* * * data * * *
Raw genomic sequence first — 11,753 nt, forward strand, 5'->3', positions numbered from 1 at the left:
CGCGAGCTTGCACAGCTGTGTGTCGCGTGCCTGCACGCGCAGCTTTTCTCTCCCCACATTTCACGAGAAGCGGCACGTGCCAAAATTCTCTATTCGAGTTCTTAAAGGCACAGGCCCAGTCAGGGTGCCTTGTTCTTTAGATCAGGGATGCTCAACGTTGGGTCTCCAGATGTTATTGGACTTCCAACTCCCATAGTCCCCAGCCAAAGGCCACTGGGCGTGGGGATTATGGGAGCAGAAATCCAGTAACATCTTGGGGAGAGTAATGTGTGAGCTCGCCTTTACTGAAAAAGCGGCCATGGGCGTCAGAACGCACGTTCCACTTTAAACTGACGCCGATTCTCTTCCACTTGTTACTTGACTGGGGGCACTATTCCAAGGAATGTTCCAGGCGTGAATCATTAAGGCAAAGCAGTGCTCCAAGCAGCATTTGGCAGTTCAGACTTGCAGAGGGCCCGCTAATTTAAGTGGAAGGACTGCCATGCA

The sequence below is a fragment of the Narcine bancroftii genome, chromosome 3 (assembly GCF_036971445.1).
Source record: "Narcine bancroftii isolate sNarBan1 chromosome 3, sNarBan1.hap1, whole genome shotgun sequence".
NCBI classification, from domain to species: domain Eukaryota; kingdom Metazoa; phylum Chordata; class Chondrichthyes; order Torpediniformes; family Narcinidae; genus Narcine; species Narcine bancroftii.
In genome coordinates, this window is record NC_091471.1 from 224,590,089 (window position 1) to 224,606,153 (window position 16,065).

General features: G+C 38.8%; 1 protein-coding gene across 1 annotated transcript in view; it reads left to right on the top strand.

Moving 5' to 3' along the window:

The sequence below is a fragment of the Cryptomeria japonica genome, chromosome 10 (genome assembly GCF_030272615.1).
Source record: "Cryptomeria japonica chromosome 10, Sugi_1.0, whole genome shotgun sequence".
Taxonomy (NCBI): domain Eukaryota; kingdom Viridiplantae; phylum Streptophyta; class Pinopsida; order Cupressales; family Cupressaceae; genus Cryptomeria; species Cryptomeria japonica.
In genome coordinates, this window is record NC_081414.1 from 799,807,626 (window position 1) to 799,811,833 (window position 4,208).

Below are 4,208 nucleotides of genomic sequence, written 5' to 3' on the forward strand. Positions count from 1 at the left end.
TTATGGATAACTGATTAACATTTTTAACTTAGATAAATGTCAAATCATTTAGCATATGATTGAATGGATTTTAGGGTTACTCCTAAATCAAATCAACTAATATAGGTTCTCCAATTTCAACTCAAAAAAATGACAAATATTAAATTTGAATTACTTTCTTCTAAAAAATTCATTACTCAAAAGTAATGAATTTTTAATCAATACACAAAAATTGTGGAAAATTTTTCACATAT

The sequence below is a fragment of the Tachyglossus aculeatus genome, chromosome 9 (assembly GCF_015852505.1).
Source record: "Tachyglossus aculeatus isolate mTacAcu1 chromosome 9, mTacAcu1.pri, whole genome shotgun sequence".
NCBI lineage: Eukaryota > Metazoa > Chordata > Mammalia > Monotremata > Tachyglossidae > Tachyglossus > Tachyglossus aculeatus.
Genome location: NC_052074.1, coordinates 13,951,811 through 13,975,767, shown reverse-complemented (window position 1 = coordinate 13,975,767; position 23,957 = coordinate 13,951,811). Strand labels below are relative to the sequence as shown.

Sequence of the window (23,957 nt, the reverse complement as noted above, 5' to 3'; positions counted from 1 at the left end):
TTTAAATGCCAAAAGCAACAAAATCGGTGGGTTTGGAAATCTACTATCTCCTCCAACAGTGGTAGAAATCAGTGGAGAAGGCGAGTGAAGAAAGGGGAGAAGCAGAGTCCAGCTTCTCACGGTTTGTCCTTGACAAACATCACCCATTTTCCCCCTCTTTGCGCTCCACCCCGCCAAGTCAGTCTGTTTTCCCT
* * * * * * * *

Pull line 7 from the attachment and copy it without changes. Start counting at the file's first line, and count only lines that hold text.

General features: G+C 38.8%; 1 protein-coding gene across 1 annotated transcript in view; it reads left to right on the top strand.